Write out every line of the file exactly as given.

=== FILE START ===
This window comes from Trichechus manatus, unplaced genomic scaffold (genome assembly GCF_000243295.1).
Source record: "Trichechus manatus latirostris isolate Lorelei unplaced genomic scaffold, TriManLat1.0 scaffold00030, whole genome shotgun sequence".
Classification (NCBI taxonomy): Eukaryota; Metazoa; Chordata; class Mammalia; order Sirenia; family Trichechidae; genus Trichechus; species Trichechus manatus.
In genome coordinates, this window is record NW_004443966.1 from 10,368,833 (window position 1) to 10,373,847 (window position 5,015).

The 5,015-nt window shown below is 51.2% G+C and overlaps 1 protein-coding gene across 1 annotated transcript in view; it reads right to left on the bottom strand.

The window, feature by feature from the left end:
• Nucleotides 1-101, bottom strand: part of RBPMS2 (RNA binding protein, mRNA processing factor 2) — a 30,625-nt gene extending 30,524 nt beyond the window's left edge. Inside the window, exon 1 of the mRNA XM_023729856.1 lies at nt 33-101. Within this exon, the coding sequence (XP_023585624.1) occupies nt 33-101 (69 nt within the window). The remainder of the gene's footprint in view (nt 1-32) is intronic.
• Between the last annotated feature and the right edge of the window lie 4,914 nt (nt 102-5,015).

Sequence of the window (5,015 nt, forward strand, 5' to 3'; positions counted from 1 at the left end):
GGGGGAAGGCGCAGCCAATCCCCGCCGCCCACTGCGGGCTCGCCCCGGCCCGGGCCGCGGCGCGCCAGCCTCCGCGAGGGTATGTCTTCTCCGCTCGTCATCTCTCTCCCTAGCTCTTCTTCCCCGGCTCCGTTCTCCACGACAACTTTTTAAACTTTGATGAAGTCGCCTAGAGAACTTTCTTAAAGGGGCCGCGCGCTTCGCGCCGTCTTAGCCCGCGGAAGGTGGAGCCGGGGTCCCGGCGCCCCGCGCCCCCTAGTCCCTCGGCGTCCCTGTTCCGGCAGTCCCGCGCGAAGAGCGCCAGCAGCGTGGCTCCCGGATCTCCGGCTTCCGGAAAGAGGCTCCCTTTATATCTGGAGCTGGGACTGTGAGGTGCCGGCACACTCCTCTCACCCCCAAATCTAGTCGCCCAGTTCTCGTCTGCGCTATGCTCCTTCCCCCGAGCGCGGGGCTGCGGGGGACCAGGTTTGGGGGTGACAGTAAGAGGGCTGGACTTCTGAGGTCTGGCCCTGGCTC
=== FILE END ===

This window comes from Trichechus manatus, unplaced genomic scaffold (genome assembly GCF_000243295.1).
Source record: "Trichechus manatus latirostris isolate Lorelei unplaced genomic scaffold, TriManLat1.0 scaffold00030, whole genome shotgun sequence".
Classification (NCBI taxonomy): Eukaryota; Metazoa; Chordata; class Mammalia; order Sirenia; family Trichechidae; genus Trichechus; species Trichechus manatus.
In genome coordinates, this window is record NW_004443966.1 from 10,368,833 (window position 1) to 10,373,847 (window position 5,015).

The 5,015-nt window shown below is 51.2% G+C and overlaps 1 protein-coding gene across 1 annotated transcript in view; it reads right to left on the bottom strand.

The window, feature by feature from the left end:
• Nucleotides 1-101, bottom strand: part of RBPMS2 (RNA binding protein, mRNA processing factor 2) — a 30,625-nt gene extending 30,524 nt beyond the window's left edge. Inside the window, exon 1 of the mRNA XM_023729856.1 lies at nt 33-101. Within this exon, the coding sequence (XP_023585624.1) occupies nt 33-101 (69 nt within the window). The remainder of the gene's footprint in view (nt 1-32) is intronic.
• Between the last annotated feature and the right edge of the window lie 4,914 nt (nt 102-5,015).

Sequence of the window (5,015 nt, forward strand, 5' to 3'; positions counted from 1 at the left end):
GGGGGAAGGCGCAGCCAATCCCCGCCGCCCACTGCGGGCTCGCCCCGGCCCGGGCCGCGGCGCGCCAGCCTCCGCGAGGGTATGTCTTCTCCGCTCGTCATCTCTCTCCCTAGCTCTTCTTCCCCGGCTCCGTTCTCCACGACAACTTTTTAAACTTTGATGAAGTCGCCTAGAGAACTTTCTTAAAGGGGCCGCGCGCTTCGCGCCGTCTTAGCCCGCGGAAGGTGGAGCCGGGGTCCCGGCGCCCCGCGCCCCCTAGTCCCTCGGCGTCCCTGTTCCGGCAGTCCCGCGCGAAGAGCGCCAGCAGCGTGGCTCCCGGATCTCCGGCTTCCGGAAAGAGGCTCCCTTTATATCTGGAGCTGGGACTGTGAGGTGCCGGCACACTCCTCTCACCCCCAAATCTAGTCGCCCAGTTCTCGTCTGCGCTATGCTCCTTCCCCCGAGCGCGGGGCTGCGGGGGACCAGGTTTGGGGGTGACAGTAAGAGGGCTGGACTTCTGAGGTCTGGCCCTGGCTC